Increases in air pollution linked to preparations for fracking in North Yorkshire could happen anywhere the operation is planned, shale gas opponents said today.
They were reacting to a study, reported by DrillOrDrop yesterday, which showed that air quality in Kirby Misperton deteriorated as Third Energy mobilised fracking equipment at its site in the village.
The research, by the University of York for the British Geological Survey, showed that a rise in levels of nitrogen oxides coincided with increased traffic movements and the operation of equipment at the KMA wellsite. The authors concluded that the air quality changed from that typical of a rural setting to what you would expect in an urban area.
In a statement, Third Energy told DrillOrDrop:
“This comprehensive, academic monitoring report published by the British Geological Survey highlights the complexity of measuring and monitoring baseline environmental conditions and the multiple local and non-local factors that contribute to movements in the baseline.
“As expected and identified in our Environmental Statement, as the KMA well site in Kirby Misperton became “operational” there were increases in emissions but these did not exceed any air quality limits.
“The report sets out that increases came from traffic associated with local protests and policing and not only from Third Energy Operations.”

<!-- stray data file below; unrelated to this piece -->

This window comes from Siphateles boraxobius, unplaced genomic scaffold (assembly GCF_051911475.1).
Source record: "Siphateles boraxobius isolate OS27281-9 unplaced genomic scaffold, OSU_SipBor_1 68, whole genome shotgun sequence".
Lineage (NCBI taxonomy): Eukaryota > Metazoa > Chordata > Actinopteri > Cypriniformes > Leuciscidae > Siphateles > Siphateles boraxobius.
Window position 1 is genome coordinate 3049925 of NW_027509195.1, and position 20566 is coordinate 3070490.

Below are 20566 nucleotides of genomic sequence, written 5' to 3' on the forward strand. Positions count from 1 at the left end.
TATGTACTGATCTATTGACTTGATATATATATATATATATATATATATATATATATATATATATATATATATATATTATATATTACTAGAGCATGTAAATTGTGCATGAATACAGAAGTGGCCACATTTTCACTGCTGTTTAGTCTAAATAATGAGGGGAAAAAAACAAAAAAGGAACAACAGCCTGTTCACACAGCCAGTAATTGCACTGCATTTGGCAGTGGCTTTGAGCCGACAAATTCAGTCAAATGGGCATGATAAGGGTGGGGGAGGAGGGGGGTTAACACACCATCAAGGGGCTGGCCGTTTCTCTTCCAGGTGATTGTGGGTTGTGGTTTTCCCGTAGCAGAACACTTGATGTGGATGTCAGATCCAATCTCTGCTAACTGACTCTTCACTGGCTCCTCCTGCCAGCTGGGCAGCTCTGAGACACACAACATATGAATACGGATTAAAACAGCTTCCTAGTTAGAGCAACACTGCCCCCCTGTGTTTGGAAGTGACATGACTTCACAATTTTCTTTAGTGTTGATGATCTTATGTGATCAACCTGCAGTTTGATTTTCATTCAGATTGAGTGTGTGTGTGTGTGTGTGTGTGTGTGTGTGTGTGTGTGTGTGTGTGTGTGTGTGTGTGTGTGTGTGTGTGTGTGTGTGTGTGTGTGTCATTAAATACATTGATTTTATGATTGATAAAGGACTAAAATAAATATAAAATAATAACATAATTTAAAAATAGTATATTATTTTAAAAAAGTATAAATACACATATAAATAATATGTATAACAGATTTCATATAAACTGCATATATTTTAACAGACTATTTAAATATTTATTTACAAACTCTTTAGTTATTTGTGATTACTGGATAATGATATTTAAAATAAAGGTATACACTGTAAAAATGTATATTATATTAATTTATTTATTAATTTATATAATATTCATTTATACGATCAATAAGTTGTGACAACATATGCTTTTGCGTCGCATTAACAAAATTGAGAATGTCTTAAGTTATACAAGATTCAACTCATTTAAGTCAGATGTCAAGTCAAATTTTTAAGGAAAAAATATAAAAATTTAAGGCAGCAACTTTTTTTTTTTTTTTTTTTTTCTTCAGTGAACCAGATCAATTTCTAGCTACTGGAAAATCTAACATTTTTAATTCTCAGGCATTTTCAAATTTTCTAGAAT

But campaign groups warned that the decline in air quality could happen wherever fracking was carried out.
Tony Bosworth, of Friends of the Earth, ssid:
“Increased lorry movements leading to an increase in air pollution levels was an inevitable outcome. If we drill and frack the 6,100 wells needed to replace half our estimated gas imports it could mean 6 million more lorry movements, many on rural roads, so this could happen wherever fracking is proposed.”
Daniel Carey-Daws, senior infrastructure campaigner at the Campaign to Protect Rural England said:
‘Fracking risks industrialising the English countryside, and these findings are a clear indication of the risks of widespread fracking.
“Heavy goods traffic, on-site machinery and the resulting increase in air pollution are key concerns of people affected by fracking, and one of the reasons it faces such strong opposition amongst local communities – concerns that are currently being side-lined by the government’s headlong push for fracking.
“As the government makes a final decision on whether to continue their push to fast-track fracking, they would do well to heed the concerns of local communities and drop these proposals.”
Steve Mason, of Frack Free United, said:
“The potential impacts of fracking on local communities are exposed by this report – a report based on the science collected around the site.
“Preparation for fracking at Kirby Misperton changed the air quality from rural to urban.
“The clean air in rural areas is a precious resource. Imagine the cumulative impact of multiple sites and the associated industrialisation and the associated pollution that will bring to areas that rely on the purity of its air for its economic future.
“This study is based around a small site in North Yorkshire. The government wants to roll out thousands of wells and pollute the green and pleasant lands of England.
“Enough is enough. Fracking is uneconomical, strangled by the inability to operate under the regulations and now it has been shown to pollute the bread baskets of the UK.”